What follows is my reflection paper from the week of October 18. Enjoy!

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The latter half of the book of Judges is the bloody icing on a cake of senseless violence baked in the book’s first twelve chapters.  With just a handful of generations’ time having passed since Joshua’s renewal of the covenant at Shechem (Jo 24:1-28), Israelites resort not only to aggression against “other” enemies (Jgs 3:12-25; 11:32-33; 16:25-30), but also to acts of brutality and redemptive violence against one another (Jgs 12:4-6; 21:10-12).  But in both casualties and savagery, standing out distinctively among this history of carnage is the civil war pitting the Benjaminites against the rest of Israel, including its precursor event and aftermath (Jgs 19-21).  This paper features reflections on the cyclical, defeating nature of redemptive violence as attested to by the Levite and his concubine and significant wars of the twentieth century.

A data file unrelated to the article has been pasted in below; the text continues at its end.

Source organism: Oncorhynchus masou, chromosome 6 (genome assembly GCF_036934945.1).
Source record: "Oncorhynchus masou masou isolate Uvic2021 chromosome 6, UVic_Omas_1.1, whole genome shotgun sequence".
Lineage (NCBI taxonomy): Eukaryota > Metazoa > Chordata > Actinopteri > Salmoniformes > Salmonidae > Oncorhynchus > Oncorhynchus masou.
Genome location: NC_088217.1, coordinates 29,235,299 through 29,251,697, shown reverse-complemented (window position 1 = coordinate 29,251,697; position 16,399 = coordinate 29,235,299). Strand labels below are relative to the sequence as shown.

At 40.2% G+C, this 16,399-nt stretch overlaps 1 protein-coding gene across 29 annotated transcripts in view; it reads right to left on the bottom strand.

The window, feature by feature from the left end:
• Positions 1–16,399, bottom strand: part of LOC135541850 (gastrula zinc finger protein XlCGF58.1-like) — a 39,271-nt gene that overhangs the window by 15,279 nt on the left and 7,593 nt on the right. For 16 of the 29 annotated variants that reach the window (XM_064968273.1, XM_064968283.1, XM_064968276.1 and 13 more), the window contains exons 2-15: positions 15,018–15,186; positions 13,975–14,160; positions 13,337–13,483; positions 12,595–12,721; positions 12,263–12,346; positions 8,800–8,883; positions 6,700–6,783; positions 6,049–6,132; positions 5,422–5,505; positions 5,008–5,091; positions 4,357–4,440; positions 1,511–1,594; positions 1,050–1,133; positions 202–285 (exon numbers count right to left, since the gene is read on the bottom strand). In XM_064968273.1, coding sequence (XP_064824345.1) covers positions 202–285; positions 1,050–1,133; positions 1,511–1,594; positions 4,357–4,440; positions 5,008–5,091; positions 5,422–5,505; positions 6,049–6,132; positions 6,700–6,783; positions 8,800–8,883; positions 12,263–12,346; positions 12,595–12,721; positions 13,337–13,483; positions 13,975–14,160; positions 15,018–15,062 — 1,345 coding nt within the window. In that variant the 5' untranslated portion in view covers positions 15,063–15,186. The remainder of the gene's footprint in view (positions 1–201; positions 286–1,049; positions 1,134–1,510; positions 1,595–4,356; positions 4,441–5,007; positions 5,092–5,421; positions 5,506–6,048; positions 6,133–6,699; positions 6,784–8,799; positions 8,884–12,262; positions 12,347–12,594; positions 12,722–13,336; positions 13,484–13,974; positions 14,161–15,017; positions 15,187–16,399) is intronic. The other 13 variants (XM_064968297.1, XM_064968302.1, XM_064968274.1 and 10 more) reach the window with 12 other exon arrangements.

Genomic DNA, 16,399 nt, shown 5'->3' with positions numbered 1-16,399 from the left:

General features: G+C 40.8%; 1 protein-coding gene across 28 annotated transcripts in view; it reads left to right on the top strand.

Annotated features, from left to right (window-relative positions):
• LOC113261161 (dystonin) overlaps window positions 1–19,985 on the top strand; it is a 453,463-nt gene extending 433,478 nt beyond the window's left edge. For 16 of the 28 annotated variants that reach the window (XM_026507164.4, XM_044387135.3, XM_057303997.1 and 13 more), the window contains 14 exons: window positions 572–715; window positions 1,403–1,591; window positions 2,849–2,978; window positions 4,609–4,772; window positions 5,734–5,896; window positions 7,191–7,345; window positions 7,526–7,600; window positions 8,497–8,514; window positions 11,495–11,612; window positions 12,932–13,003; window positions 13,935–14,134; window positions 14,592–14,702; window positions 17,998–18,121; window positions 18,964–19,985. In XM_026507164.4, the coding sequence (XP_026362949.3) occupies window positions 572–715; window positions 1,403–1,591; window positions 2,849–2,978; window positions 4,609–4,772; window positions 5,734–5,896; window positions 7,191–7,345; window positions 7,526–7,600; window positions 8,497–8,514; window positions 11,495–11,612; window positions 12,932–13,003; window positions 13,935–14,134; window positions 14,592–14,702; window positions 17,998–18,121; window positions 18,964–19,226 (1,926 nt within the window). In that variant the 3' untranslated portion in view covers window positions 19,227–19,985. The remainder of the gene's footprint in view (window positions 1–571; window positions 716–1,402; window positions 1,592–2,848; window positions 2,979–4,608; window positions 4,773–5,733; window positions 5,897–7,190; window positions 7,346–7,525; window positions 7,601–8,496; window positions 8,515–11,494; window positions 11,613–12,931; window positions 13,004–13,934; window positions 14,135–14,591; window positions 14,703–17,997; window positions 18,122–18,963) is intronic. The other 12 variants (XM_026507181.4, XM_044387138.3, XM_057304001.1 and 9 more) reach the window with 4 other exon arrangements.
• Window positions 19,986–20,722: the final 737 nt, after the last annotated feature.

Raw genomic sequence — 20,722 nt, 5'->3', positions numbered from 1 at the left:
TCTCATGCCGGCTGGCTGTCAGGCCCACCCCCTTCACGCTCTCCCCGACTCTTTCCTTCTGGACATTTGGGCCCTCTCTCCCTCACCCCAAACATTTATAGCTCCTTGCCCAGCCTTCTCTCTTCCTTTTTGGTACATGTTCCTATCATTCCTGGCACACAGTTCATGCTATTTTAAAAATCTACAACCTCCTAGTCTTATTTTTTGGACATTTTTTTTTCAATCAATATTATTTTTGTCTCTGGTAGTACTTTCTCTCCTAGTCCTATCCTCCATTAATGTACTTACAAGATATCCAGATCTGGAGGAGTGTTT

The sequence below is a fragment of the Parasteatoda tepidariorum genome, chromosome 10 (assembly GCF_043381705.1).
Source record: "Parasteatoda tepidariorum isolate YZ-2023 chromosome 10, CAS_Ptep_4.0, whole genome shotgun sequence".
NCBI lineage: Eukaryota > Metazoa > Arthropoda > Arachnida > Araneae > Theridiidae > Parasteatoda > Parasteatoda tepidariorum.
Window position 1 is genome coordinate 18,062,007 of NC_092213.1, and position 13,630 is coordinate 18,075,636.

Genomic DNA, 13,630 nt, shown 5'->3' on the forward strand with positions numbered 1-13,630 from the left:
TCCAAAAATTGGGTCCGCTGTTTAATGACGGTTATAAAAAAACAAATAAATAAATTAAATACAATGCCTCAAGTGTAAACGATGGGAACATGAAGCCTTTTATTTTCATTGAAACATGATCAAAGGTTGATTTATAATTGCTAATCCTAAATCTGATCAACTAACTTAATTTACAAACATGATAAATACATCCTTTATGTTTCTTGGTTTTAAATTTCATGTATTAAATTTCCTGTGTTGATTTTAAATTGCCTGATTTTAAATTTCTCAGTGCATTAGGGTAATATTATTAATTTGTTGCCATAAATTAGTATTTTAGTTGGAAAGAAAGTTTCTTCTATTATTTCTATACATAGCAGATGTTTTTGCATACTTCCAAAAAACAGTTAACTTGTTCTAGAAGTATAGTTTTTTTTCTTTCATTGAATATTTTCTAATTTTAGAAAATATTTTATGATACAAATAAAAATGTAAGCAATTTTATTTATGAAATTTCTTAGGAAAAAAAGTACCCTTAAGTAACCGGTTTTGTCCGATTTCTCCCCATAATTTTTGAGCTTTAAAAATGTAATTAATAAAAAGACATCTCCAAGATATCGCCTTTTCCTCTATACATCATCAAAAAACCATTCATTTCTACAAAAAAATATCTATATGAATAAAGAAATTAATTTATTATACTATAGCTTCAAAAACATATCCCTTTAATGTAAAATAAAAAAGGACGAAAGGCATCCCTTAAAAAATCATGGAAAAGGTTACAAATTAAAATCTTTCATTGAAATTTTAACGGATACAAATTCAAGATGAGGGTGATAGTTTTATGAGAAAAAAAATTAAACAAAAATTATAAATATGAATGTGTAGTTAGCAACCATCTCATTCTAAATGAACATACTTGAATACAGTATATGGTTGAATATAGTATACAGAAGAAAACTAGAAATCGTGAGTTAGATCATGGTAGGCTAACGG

A lengthy and repetitive set-up involving an unidentified Levite and his unnamed concubine, who is relentlessly raped by a pack of men, eventually leads to the mobilization of Israel to seize “those wicked men of Gibeah” (Jgs 20:13 NIV).  It is only when the tribe of Benjamin collectively refuses to surrender the offenders that this approach escalates into a major war involving many thousands of men (Jgs 20:13-17).  Recognizing the continuation of a theme present throughout the entire book, and especially in the lives of Deborah (Jgs 4-5) and Delilah (Jgs 16), Jo Ann Hackett surmises that not only is violence “a function of the lawless era [Judges] describes,” but it is also closely connected to the actions of women, or in the case of the Levite’s concubine, the inability to act.[1] Her sacrifice, gang rape, death and gruesome postmortem treatment also serve as a metaphor for the greater savagery and lack of peace among the tribes of Israel, for in the same way that she is divided into pieces by the Levite, so too will the tribes become divided.  Alice A. Keefe writes that the violence perpetrated against the violated woman and the “social body” of Israel becomes increasingly redemptive and senseless, noting, “Judges 19 visually presents a woman’s body, broken and dismembered.  There is an element of dark absurdity in both the horror of the woman’s fate . . . and the horror of a war among the tribes which is to no purpose except mass death and more rape.”[2]